So, now I have space without communication from him I am going to focus on myself and my studies, and fill myself up with joy whilst also reflecting on the past few months with a ‘happy’ outlook. I truly recognise this is a problem in myself, and thanks to your blog will be hoping and praying he comes back to me and we can start again, with me in a better frame of mind and a more mature outlook on the relationship.

    • It sounds like you’re approaching this time with a great deal of consciousness and responsibility. I’m sure it will prove fruitful for you.

      • T.l

        Thanks, Sheryl.

        The issue for me right now is working past the longing for an infatuation stage, as the relationship didn’t start with that. I was infatuated for about three months, a time in which no emotion was returned. I dropped this infatuation, then a few months later we got together, with that infatuation gone. It makes me sad to think I ‘missed out’ on an anxiety-free stage to the relationship, and I know my boyfriend wishes that he’d seen me in a romantic light sooner so that we could have both enjoyed that stage together. He has convinced me that even if anything romantic did happen between us at that time, that it wouldn’t have developed into what we have now. Though I doubt this obviously, as I know he falls easily, and in the past formed romantic attachments for girls who had once been casual.

        How can I try to move past this? I am reminding myself that the infatuation stage would have faded anyway and that he’s still the same person underneath, so really it is a blessing that I even felt this way for him in the past!

        • T.l

          I should add, because I am aware he is convincing himself of this ‘nothing would have developed’ view it becomes hard, because I have to cling to that notion to feel safe now! I just tell myself that we were both in different places mentally. Though the sadness is in knowing that he wants (admittedly for his ego/pride) to have felt ‘chased’ or adored, and I want to have felt that helplessness of infatuation. I know it all sounds silly, but it’s been a weird start to a relationship! I just wonder if anyone else here has gone through a similar thing.

  • Macy

    I am in a similar situation to you T. I. Except I never had the infatuation phase at all ( not even before the relationship began)…and I am in a relationship with my first boyfriend since I was 13 years old. It is hard because my anxiety picks at that fact and picks at the fact that maybe in the beginning I wasn’t with him for the right reasons and that I just stayed to make other people happy. But I try and tell myself that just because it started wrong, doesn’t mean that it didn’t turn out right in the end, that what we have now isn’t good.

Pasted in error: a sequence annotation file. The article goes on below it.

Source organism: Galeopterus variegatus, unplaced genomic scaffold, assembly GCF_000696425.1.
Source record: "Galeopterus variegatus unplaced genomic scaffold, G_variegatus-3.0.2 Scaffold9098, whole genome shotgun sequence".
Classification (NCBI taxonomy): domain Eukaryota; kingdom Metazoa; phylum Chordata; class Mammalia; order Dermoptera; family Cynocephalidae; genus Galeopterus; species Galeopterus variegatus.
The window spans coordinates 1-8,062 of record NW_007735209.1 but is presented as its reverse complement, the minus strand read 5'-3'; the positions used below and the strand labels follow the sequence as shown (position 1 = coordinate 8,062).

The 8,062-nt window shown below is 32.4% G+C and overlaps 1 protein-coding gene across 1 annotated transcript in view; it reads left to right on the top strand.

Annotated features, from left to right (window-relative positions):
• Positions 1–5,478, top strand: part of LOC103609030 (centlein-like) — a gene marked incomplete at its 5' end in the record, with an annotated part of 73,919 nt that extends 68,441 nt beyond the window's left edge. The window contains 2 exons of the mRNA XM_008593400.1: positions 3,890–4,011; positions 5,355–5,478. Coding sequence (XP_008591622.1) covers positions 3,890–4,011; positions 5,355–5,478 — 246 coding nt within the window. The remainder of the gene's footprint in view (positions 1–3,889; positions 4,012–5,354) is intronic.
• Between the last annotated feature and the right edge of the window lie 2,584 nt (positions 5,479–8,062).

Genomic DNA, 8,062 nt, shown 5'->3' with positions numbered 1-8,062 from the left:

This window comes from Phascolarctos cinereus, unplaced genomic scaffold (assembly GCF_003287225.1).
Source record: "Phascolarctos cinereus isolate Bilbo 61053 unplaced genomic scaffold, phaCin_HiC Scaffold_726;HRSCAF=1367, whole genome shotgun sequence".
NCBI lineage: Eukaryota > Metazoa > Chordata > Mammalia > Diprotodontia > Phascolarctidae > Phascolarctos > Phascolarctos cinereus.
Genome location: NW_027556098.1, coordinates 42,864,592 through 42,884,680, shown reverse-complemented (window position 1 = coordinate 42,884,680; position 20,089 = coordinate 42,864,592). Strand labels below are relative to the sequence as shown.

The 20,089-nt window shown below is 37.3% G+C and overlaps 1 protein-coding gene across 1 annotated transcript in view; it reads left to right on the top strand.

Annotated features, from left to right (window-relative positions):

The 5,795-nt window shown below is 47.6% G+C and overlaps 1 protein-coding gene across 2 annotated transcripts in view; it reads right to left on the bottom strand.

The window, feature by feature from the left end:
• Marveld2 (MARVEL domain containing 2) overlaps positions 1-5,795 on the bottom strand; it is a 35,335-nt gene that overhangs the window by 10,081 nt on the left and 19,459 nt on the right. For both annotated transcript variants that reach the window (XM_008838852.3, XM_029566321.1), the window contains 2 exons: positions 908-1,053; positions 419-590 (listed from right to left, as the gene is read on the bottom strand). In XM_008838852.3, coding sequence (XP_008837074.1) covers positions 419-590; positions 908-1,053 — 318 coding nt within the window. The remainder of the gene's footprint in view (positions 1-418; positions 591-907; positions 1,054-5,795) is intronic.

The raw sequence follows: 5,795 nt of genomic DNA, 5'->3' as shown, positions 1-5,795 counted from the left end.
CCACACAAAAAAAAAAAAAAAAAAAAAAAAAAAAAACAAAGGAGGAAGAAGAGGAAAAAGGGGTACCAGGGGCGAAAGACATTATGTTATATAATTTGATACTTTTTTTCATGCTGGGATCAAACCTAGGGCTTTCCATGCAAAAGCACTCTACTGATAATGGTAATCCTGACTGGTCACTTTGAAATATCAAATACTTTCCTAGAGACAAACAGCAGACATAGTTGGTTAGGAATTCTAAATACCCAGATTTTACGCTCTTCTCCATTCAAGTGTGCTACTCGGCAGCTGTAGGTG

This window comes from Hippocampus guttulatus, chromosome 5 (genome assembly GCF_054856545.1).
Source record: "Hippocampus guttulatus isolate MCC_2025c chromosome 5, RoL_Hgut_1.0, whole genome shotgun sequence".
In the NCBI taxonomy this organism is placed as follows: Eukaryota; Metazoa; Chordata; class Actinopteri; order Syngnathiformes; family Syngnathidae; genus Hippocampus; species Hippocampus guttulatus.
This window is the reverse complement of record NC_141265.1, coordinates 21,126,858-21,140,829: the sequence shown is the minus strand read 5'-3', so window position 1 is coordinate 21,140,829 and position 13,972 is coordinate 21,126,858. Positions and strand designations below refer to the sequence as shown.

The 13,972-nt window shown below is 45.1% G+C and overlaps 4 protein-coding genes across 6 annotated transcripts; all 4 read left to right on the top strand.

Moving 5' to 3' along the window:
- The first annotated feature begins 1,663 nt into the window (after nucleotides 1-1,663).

• Macy

    I meant: “it doesn’t mean that what we have now isn’t good”

  • Gerry

    For those of us who are young and in relationships (early 20’s), how do you know when you’ve simply “fallen out of love” and when you are just going through this transition? I am having having devastating anxiety over this sudden feeling that I no longer am happy in my relationship, when it came in the time where I thought we were the absolute happiest. The feeling was so painful that I started questioning every little thing that happened throughout the almost three years (including that the last week I had been feeling frustrated, and a little fight we had a month ago), and I got so nervous and anxious that I said I wanted a break, and slowed down contact almost completely, when everything before this suddon feeling was fine?

  • MJStegemann

    Thank you for posting this. I came across this at just the right time. Cheers and blessings.

  • There’s one thing that continues to come up when talking to my dad, and that is “You need to date more people, you can’t know what you want in life by just dating one or two.”

    Yes, I’ve only dated two guys. One guy for two months and another guy for nine months. I am happy with the guy who I am with. We’ve been together nine months and going strong. We have a lot in common and share the same values. We can talk about anything and everything and I don’t want to loose him.

    Is it true you can’t just date two to know who you want to be with? What do you guys think?

    • I don’t subscribe to that belief at all, Christy. In fact, what I’ve seen is that many people who have had multiple relationships endure multiple heartbreaks and it’s that much harder to open their hearts again. Our hearts are vulnerable and tender, and it’s not just early childhood experiences that build the walls but early love experiences as well. Celebrate that you’ve found someone wonderful and trust yourself over your dad.

  • I’ve enjoyed your wisdom and perspective quite a bit over the years Sheryl. This article continues to enlighten us all. Healthy love is what we should all aspire to indeed!
    Namaste <3